We’ve been through a lot, haven’t we? Ups and downs (literally), love and hate, respect and resentment. Come to think of it, now that I’ve finally weaned my second child and stopped breastfeeding, you’ve changed so much. But then so have I, and that’s OK.
I’ll admit it. I wasn’t exactly a good friend to you in the early years. I felt like you took forever to arrive – I was in such a rush to be grown up that I’d impatiently stuff tissues down my top to create lady lumps in your absence. Then, when you did eventually show up to the puberty party, I resented you for not being bigger, rather than loving you for you.
As I got a little older and wiser though, I accepted you as perky 32B wonders. My twenties saw me love you for the just-enough handful you were – a nifty little size I could fit into spaghetti-strapped, flimsy-fabricked tops and not feel like I was fighting a losing battle against gravity. Not having to strap you down and contain you in bras was liberating, so we’d often bob along, boob-loose and fancy free. I could run for the bus and not feel like you were trying to escape off my chest in different directions.
The carefree twenties ended and my thirties dawned, the child-rearing years. And it was you who first made me reach for the pregnancy test, after you just wanted to be left alone, screaming blue murder at me if I brushed an arm against you or slept on my side. Pregnancy saw you bloom, literally: you tripled in size as if you were auditioning for a Victoria’s Secret catalogue. I kitted you out in soft, non-wired 34D maternity bras that looked like parachutes compared to your previous attire.
Then pregnancy was over and motherhood began and you, dear boobs, gave life to my daughter. You were her lifeline, her comfort, her sole source of sustenance. And you were wondrous. I was in awe of how you knew how much milk to create, of how you could settle her to sleep like no lullaby ever could. Of the mornings when I’d wake up and you were so rock hard that it felt like I’d had a couple of halved coconut shells implanted under my skin overnight. It felt frustrating at times always having to worry about what to wear so that I had easy access to you, but all the same it was a sad day to stop breastfeeding. Not to worry – a second pregnancy came around soon after and, nine months later, a son.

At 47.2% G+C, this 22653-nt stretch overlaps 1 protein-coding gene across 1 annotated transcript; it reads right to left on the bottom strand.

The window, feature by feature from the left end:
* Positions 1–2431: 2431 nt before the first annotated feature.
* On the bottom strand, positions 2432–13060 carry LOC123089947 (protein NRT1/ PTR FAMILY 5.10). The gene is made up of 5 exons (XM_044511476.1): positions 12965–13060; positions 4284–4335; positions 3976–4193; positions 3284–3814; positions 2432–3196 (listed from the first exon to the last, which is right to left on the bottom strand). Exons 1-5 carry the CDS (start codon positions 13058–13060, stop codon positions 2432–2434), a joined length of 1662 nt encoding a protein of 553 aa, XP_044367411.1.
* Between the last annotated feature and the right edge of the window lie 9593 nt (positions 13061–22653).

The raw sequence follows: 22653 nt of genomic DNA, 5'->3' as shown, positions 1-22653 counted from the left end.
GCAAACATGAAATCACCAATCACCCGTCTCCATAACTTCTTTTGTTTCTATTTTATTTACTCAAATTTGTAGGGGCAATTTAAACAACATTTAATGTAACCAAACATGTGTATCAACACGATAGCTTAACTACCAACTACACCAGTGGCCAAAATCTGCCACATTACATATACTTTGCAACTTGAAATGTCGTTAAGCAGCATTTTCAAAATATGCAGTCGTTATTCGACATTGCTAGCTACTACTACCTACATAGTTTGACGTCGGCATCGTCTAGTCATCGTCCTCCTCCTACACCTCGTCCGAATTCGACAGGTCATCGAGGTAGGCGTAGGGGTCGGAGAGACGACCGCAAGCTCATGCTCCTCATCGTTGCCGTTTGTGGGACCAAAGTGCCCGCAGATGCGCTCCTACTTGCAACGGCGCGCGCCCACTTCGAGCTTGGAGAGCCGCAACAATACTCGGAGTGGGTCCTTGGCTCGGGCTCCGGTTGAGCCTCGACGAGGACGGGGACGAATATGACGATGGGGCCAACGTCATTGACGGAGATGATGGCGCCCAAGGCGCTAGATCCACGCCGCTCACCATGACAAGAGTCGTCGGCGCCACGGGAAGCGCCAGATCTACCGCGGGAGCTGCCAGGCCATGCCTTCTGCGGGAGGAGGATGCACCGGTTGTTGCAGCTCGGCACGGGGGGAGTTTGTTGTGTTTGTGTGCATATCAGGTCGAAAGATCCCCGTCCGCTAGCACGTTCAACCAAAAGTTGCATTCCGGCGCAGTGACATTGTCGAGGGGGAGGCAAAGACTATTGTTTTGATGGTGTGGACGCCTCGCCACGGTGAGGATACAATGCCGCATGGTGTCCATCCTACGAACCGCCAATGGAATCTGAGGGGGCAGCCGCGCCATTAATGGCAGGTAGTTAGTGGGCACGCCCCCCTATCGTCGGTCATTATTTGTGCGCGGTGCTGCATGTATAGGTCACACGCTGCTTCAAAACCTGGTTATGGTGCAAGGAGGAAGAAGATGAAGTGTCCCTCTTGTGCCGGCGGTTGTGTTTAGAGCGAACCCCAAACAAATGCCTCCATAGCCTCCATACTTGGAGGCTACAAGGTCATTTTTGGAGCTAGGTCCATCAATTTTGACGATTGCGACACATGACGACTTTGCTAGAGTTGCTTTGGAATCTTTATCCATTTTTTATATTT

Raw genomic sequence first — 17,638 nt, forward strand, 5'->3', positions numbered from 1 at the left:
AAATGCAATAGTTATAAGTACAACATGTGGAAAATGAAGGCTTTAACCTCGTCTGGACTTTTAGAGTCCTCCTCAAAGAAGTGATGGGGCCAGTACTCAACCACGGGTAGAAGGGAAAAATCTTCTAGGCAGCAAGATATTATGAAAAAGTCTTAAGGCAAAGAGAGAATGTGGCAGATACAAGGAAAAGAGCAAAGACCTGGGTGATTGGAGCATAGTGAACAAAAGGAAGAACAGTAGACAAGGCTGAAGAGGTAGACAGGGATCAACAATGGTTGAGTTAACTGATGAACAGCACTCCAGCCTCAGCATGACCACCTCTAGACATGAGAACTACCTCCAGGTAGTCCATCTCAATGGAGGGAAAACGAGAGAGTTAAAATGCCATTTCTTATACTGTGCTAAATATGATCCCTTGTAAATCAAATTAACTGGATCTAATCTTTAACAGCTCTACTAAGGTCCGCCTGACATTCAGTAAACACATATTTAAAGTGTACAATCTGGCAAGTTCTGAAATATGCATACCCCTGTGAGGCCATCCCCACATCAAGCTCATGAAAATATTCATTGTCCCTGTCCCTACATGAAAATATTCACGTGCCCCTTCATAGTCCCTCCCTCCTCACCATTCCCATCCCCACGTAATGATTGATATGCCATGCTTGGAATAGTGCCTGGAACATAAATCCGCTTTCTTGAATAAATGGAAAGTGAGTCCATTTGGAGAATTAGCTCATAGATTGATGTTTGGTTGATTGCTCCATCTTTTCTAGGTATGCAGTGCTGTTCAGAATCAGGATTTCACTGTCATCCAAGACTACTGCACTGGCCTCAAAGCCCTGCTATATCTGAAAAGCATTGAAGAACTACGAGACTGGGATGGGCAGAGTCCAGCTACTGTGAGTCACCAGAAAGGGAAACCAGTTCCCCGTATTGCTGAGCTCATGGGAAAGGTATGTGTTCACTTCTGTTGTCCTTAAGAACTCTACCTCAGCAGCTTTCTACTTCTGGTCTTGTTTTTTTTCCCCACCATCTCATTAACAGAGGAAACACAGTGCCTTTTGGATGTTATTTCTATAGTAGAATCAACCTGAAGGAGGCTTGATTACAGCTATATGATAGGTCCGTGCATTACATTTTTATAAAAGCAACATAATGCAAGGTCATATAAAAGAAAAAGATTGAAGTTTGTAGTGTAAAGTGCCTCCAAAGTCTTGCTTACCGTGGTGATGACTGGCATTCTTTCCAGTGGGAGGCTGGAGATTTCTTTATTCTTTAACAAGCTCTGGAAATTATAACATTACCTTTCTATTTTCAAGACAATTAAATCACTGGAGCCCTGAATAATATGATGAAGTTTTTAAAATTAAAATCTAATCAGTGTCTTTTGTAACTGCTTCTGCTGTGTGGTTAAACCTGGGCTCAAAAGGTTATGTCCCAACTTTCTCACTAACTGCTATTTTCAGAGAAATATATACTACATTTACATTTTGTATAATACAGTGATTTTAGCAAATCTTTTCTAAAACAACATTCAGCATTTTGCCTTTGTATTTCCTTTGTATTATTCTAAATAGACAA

You slotted back into your role as nurturer as perfectly as ever, and my boy loved you for it. I was so grateful for how you helped me form a close bond with him, how I’d bubble with adoration looking down at him while he nestled into you, or fell asleep feeling your warmth.
Then, before I knew it, my son turned one and it was time for me to return to work. I couldn’t face juggling meetings with ‘dairy duty’; pumping you wasn’t an option. So weaning it was. I eased my son away from you and, believe me, it was harder for me than it was for him. I missed our special moments when it was just the three of us, and worried our mother-son bond would fade like an old photograph when he didn’t need you anymore. And it’s been hard on you as well. All the highs and lows, stretching and relaxing, fullness and emptiness has finally taken its toll on you. You’re an older, sadder version of your younger selves; a bit droopy, a bit lop-sided and even smaller than before. My kids have eaten you alive!
But here’s the thing – we’re in this crazy little thing called life together. Yes, you’re no longer my perky twenty-something gal pals, but that’s ok. I’m not that girl either. I’m a mum. I’ve changed, you’ve changed, but it’s a good change. You’ve played such a huge role in my motherhood journey and, for that, I thank you.
Love, Amy x
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